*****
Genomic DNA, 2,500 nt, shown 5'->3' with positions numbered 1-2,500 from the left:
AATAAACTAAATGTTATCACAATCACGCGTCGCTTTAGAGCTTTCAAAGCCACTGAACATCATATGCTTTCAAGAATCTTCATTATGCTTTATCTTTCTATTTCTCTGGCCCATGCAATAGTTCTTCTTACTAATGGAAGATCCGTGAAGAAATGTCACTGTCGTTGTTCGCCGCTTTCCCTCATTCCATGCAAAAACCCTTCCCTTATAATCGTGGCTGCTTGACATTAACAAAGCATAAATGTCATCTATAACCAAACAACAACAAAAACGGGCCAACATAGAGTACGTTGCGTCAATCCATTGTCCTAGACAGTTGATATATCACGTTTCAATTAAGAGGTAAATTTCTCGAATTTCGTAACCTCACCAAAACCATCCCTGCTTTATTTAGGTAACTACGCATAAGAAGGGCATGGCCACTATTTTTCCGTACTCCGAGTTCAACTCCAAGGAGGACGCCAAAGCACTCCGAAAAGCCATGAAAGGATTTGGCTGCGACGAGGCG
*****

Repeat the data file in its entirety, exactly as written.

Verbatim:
Genomic DNA, 2,500 nt, shown 5'->3' with positions numbered 1-2,500 from the left:
AATAAACTAAATGTTATCACAATCACGCGTCGCTTTAGAGCTTTCAAAGCCACTGAACATCATATGCTTTCAAGAATCTTCATTATGCTTTATCTTTCTATTTCTCTGGCCCATGCAATAGTTCTTCTTACTAATGGAAGATCCGTGAAGAAATGTCACTGTCGTTGTTCGCCGCTTTCCCTCATTCCATGCAAAAACCCTTCCCTTATAATCGTGGCTGCTTGACATTAACAAAGCATAAATGTCATCTATAACCAAACAACAACAAAAACGGGCCAACATAGAGTACGTTGCGTCAATCCATTGTCCTAGACAGTTGATATATCACGTTTCAATTAAGAGGTAAATTTCTCGAATTTCGTAACCTCACCAAAACCATCCCTGCTTTATTTAGGTAACTACGCATAAGAAGGGCATGGCCACTATTTTTCCGTACTCCGAGTTCAACTCCAAGGAGGACGCCAAAGCACTCCGAAAAGCCATGAAAGGATTTGGCTGCGACGAGGCG